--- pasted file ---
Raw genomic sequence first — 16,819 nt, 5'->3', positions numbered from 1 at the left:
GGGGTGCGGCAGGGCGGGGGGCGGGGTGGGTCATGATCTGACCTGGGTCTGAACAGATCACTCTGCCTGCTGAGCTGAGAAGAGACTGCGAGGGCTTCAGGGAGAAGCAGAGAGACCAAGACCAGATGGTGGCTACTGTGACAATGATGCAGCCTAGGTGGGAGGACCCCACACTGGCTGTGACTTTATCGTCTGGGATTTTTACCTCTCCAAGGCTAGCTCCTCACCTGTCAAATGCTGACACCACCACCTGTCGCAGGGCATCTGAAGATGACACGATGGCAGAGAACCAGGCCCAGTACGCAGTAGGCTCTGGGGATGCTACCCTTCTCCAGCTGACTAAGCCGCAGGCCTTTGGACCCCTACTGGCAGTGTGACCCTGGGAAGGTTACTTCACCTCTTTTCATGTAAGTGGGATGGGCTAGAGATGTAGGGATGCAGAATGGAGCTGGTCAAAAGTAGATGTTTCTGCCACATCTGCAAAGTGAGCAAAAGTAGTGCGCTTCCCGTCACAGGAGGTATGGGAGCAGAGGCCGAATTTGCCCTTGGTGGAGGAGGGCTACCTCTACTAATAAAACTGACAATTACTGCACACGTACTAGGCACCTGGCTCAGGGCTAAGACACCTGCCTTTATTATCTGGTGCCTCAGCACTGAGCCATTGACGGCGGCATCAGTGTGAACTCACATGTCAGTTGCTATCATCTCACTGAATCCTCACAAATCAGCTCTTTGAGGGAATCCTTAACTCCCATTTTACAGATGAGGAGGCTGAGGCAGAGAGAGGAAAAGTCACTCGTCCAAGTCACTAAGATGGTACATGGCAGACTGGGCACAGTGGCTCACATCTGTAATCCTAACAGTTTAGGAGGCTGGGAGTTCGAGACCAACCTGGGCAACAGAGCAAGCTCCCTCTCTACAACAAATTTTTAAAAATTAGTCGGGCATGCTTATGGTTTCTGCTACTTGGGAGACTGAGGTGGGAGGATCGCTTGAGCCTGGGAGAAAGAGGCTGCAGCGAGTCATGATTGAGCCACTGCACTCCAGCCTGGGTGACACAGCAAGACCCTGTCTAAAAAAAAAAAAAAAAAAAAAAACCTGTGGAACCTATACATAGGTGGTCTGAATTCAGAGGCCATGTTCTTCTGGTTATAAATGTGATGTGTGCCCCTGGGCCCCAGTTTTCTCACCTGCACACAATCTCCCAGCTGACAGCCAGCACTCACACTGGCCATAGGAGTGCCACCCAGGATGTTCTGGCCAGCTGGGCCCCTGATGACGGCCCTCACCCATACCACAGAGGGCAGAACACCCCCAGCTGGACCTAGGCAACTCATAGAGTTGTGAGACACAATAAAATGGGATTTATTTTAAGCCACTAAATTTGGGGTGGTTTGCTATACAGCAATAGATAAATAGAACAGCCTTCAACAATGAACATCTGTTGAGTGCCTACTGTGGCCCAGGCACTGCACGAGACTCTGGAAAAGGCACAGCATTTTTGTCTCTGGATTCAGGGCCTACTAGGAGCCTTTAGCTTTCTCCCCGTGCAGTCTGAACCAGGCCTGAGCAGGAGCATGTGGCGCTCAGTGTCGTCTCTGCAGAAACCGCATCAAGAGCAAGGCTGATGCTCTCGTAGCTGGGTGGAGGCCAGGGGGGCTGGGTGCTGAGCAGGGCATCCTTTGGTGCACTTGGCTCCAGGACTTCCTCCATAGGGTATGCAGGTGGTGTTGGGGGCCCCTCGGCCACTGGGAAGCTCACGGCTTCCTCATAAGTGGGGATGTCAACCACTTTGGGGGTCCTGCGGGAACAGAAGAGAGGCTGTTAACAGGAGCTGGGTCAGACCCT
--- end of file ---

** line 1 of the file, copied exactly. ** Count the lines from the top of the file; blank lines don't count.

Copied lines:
Raw genomic sequence first — 16,819 nt, 5'->3', positions numbered from 1 at the left: